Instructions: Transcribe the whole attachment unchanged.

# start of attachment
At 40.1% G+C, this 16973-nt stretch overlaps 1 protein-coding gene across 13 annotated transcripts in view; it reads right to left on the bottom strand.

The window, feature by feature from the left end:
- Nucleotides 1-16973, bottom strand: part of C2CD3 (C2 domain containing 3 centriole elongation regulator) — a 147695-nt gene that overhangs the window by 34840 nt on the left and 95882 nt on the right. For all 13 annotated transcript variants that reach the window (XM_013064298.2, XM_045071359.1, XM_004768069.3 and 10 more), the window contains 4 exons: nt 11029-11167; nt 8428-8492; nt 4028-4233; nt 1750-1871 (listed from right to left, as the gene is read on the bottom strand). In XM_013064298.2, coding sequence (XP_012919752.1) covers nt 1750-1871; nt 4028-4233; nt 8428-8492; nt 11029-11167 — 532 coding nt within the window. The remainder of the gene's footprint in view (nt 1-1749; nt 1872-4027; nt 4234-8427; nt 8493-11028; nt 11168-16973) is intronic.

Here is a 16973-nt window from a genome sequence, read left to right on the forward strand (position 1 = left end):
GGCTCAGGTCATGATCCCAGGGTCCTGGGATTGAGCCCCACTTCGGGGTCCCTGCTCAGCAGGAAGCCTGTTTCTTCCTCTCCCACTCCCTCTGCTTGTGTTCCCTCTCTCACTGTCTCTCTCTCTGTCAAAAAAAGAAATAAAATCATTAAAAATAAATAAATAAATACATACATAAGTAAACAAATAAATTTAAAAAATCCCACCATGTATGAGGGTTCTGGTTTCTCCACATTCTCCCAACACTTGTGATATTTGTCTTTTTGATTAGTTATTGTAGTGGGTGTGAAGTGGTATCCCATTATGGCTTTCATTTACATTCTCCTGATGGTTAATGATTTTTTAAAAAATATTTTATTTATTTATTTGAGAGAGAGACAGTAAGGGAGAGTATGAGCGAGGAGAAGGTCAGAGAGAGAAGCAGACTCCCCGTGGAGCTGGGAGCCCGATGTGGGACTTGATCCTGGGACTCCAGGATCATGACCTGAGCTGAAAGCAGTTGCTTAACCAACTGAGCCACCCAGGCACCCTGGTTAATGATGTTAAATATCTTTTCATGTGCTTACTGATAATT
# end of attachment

At 40.1% G+C, this 16973-nt stretch overlaps 1 protein-coding gene across 13 annotated transcripts in view; it reads right to left on the bottom strand.

The window, feature by feature from the left end:
- Nucleotides 1-16973, bottom strand: part of C2CD3 (C2 domain containing 3 centriole elongation regulator) — a 147695-nt gene that overhangs the window by 34840 nt on the left and 95882 nt on the right. For all 13 annotated transcript variants that reach the window (XM_013064298.2, XM_045071359.1, XM_004768069.3 and 10 more), the window contains 4 exons: nt 11029-11167; nt 8428-8492; nt 4028-4233; nt 1750-1871 (listed from right to left, as the gene is read on the bottom strand). In XM_013064298.2, coding sequence (XP_012919752.1) covers nt 1750-1871; nt 4028-4233; nt 8428-8492; nt 11029-11167 — 532 coding nt within the window. The remainder of the gene's footprint in view (nt 1-1749; nt 1872-4027; nt 4234-8427; nt 8493-11028; nt 11168-16973) is intronic.

Here is a 16973-nt window from a genome sequence, read left to right on the forward strand (position 1 = left end):
GGCTCAGGTCATGATCCCAGGGTCCTGGGATTGAGCCCCACTTCGGGGTCCCTGCTCAGCAGGAAGCCTGTTTCTTCCTCTCCCACTCCCTCTGCTTGTGTTCCCTCTCTCACTGTCTCTCTCTCTGTCAAAAAAAGAAATAAAATCATTAAAAATAAATAAATAAATACATACATAAGTAAACAAATAAATTTAAAAAATCCCACCATGTATGAGGGTTCTGGTTTCTCCACATTCTCCCAACACTTGTGATATTTGTCTTTTTGATTAGTTATTGTAGTGGGTGTGAAGTGGTATCCCATTATGGCTTTCATTTACATTCTCCTGATGGTTAATGATTTTTTAAAAAATATTTTATTTATTTATTTGAGAGAGAGACAGTAAGGGAGAGTATGAGCGAGGAGAAGGTCAGAGAGAGAAGCAGACTCCCCGTGGAGCTGGGAGCCCGATGTGGGACTTGATCCTGGGACTCCAGGATCATGACCTGAGCTGAAAGCAGTTGCTTAACCAACTGAGCCACCCAGGCACCCTGGTTAATGATGTTAAATATCTTTTCATGTGCTTACTGATAATT